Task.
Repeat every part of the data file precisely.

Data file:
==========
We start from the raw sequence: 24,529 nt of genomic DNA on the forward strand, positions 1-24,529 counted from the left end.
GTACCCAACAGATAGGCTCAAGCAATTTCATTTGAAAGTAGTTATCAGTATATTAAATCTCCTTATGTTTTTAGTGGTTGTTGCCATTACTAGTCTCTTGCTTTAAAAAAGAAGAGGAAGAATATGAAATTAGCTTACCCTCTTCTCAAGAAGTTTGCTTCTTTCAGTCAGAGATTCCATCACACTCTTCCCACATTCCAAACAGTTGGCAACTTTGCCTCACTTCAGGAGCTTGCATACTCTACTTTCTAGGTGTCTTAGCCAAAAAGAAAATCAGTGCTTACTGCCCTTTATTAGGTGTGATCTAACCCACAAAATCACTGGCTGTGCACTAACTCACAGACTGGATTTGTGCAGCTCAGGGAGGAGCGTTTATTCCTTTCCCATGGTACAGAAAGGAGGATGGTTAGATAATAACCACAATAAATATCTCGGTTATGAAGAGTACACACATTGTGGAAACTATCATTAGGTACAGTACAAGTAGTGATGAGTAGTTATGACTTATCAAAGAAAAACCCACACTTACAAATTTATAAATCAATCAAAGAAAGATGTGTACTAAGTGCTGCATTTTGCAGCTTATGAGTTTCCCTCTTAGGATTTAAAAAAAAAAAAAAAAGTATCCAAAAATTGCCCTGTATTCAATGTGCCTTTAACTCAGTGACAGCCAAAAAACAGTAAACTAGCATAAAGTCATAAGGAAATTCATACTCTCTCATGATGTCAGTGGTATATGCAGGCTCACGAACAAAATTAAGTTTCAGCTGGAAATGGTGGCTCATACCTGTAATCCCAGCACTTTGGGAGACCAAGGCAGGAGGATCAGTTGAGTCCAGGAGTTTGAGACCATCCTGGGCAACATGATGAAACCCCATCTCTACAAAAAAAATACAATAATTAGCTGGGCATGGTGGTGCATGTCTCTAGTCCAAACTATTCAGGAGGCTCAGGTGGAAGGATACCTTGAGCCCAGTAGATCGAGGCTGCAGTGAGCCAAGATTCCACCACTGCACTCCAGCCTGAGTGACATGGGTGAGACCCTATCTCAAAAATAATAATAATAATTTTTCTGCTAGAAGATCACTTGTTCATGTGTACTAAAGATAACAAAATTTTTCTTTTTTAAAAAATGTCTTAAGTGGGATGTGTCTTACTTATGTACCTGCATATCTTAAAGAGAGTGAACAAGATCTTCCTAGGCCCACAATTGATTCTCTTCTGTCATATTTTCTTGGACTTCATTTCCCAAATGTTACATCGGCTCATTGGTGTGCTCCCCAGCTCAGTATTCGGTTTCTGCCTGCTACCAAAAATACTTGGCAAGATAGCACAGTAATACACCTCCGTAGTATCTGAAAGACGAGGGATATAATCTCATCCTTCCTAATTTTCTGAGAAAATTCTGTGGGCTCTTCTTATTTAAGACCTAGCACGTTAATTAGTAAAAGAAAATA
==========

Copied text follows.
We start from the raw sequence: 24,529 nt of genomic DNA on the forward strand, positions 1-24,529 counted from the left end.
GTACCCAACAGATAGGCTCAAGCAATTTCATTTGAAAGTAGTTATCAGTATATTAAATCTCCTTATGTTTTTAGTGGTTGTTGCCATTACTAGTCTCTTGCTTTAAAAAAGAAGAGGAAGAATATGAAATTAGCTTACCCTCTTCTCAAGAAGTTTGCTTCTTTCAGTCAGAGATTCCATCACACTCTTCCCACATTCCAAACAGTTGGCAACTTTGCCTCACTTCAGGAGCTTGCATACTCTACTTTCTAGGTGTCTTAGCCAAAAAGAAAATCAGTGCTTACTGCCCTTTATTAGGTGTGATCTAACCCACAAAATCACTGGCTGTGCACTAACTCACAGACTGGATTTGTGCAGCTCAGGGAGGAGCGTTTATTCCTTTCCCATGGTACAGAAAGGAGGATGGTTAGATAATAACCACAATAAATATCTCGGTTATGAAGAGTACACACATTGTGGAAACTATCATTAGGTACAGTACAAGTAGTGATGAGTAGTTATGACTTATCAAAGAAAAACCCACACTTACAAATTTATAAATCAATCAAAGAAAGATGTGTACTAAGTGCTGCATTTTGCAGCTTATGAGTTTCCCTCTTAGGATTTAAAAAAAAAAAAAAAAGTATCCAAAAATTGCCCTGTATTCAATGTGCCTTTAACTCAGTGACAGCCAAAAAACAGTAAACTAGCATAAAGTCATAAGGAAATTCATACTCTCTCATGATGTCAGTGGTATATGCAGGCTCACGAACAAAATTAAGTTTCAGCTGGAAATGGTGGCTCATACCTGTAATCCCAGCACTTTGGGAGACCAAGGCAGGAGGATCAGTTGAGTCCAGGAGTTTGAGACCATCCTGGGCAACATGATGAAACCCCATCTCTACAAAAAAAATACAATAATTAGCTGGGCATGGTGGTGCATGTCTCTAGTCCAAACTATTCAGGAGGCTCAGGTGGAAGGATACCTTGAGCCCAGTAGATCGAGGCTGCAGTGAGCCAAGATTCCACCACTGCACTCCAGCCTGAGTGACATGGGTGAGACCCTATCTCAAAAATAATAATAATAATTTTTCTGCTAGAAGATCACTTGTTCATGTGTACTAAAGATAACAAAATTTTTCTTTTTTAAAAAATGTCTTAAGTGGGATGTGTCTTACTTATGTACCTGCATATCTTAAAGAGAGTGAACAAGATCTTCCTAGGCCCACAATTGATTCTCTTCTGTCATATTTTCTTGGACTTCATTTCCCAAATGTTACATCGGCTCATTGGTGTGCTCCCCAGCTCAGTATTCGGTTTCTGCCTGCTACCAAAAATACTTGGCAAGATAGCACAGTAATACACCTCCGTAGTATCTGAAAGACGAGGGATATAATCTCATCCTTCCTAATTTTCTGAGAAAATTCTGTGGGCTCTTCTTATTTAAGACCTAGCACGTTAATTAGTAAAAGAAAATA